Venice High modernization means cutting down mature trees in The Learning Garden

By Gary Walker

Community members, activists and volunteers bid adieu to about a half-dozen trees designated for removal from Venice High’s Learning Garden with a traditional Japanese Shinto ceremony
Top left and bottom: Photos by Maria Martin / Top right: Photo by Gary Walker

For nearly two decades, The Learning Garden at Venice High School has transformed what was once empty space on campus into a hands-on teaching tool and community resource for budding botanists and master gardeners alike.

Now that the 1935 campus is getting some long overdue attention from LAUSD, the garden that volunteers cultivated out of prior neglect is about to gain new classroom space but lose several of its beloved mature trees.

The popular $111-million renovation plan for the next three years will upgrade facilities throughout the campus and create more than 40,000 square feet of brand-new learning spaces. But at least a half-dozen trees in The Learning Garden have also been targeted for removal during the upcoming winter break, according to school district officials. These include a roughly century-old western sycamore tree and a silk floss tree that have become favorites of garden keepers and visitors alike. A section of mature cacti will be uprooted as well.

Master gardener David King, who heads the volunteer effort to maintain The Learning Garden for students and the public, said he and supporters tried to negotiate with district officials to save the trees, but to no avail.

King and about 60 garden supporters gathered in November for a traditional Japanese Shinto ceremony to celebrate and honor the trees that will be lost.

“We’ve had to make a compromise. As much as I dislike the compromise, the ramifications could have been much worse. We could have lost The Learning Garden,” he told the crowd. “You cannot imagine what it feels like to lose a loved one if you haven’t lost one. But that’s what we’re doing here. We’re going to figure out how to make it through this great spiritual loss and how to hold our heads high.”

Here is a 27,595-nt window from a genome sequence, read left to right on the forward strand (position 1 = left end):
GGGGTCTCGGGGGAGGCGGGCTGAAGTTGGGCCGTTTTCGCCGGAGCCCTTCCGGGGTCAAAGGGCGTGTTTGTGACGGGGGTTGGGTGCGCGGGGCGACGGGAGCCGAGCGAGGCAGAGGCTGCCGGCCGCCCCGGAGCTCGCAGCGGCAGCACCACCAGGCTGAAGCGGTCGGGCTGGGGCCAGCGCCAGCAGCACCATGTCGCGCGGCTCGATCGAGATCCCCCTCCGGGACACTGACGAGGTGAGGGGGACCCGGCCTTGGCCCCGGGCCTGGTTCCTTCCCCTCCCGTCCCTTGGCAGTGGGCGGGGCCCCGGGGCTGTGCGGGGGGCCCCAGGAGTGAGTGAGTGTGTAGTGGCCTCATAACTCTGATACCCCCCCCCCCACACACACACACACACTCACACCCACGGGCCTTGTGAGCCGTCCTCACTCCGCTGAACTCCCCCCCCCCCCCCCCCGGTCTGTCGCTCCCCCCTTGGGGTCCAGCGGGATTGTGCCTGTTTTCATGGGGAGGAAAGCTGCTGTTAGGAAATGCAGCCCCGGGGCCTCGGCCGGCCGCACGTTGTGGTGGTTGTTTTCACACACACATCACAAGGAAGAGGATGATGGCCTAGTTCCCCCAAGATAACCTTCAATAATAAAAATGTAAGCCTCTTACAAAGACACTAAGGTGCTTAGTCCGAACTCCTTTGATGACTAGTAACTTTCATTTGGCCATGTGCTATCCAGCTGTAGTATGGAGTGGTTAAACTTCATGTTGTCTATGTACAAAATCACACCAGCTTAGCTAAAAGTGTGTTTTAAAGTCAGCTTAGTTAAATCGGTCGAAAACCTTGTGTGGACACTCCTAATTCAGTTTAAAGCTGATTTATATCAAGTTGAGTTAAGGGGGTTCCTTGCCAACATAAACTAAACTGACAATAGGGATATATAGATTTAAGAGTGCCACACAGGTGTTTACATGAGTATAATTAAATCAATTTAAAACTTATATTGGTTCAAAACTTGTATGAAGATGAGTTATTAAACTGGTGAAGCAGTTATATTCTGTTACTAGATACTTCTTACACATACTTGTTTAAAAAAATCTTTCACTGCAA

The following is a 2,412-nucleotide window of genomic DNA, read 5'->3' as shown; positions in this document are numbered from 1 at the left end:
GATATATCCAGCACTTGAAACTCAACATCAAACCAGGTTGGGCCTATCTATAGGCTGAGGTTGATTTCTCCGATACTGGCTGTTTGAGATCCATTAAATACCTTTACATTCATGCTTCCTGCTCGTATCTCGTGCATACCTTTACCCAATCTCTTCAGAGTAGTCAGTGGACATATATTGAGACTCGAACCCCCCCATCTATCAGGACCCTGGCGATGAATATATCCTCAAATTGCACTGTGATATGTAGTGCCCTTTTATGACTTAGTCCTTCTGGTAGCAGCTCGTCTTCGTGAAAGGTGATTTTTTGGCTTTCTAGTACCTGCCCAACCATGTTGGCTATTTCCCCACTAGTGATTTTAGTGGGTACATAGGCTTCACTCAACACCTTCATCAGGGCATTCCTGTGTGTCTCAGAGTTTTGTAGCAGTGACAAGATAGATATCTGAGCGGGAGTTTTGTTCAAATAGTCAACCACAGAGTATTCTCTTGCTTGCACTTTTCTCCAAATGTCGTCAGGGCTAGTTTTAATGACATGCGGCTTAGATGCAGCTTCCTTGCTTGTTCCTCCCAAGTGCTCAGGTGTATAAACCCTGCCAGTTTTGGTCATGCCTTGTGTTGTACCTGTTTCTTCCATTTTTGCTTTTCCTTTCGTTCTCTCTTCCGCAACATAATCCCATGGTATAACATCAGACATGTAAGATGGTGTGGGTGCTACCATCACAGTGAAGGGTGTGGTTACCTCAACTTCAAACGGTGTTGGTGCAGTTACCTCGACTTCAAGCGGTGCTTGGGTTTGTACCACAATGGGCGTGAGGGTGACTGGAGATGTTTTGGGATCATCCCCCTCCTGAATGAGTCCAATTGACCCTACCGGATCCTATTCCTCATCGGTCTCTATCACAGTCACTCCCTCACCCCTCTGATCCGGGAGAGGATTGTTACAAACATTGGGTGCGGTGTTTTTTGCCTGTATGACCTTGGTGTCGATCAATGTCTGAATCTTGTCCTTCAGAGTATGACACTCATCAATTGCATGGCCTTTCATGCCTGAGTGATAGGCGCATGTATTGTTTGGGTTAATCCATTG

Venice resident Andrew Dove said he was deeply moved by King’s words and proceeded to embrace the sycamore’s massive trunk.

“When I’m feeling down, I hug trees,” he said. “It’s grounding and it’s healing.”

LAUSD spokesman Samuel Gilstrap confirmed that some trees are slated for removal over the winter break, but said new trees will be replanted as campus modernization proceeds.

“Two trees at the east side of The Learning Garden will be removed in order to make way for a new classroom building being constructed as part of a large-scale comprehensive modernization project at Venice High School,” Gilstrap said. “The new classroom building will include, among other things, a horticulture classroom which will be located directly adjacent to The Learning Garden for a hands-on learning experience.”

Last Friday, Venice resident Shirley Vernale led a small protest in front of The Learning Garden in hopes that LAUSD might modify construction plans to save the trees.

“We’re here to say [removing these trees] is inconsistent with our fight against global warming,” asserted Vernale, an environmental scientist and educator. “They provide an invaluable education to the students. … Trees have a right to live, just like we do.”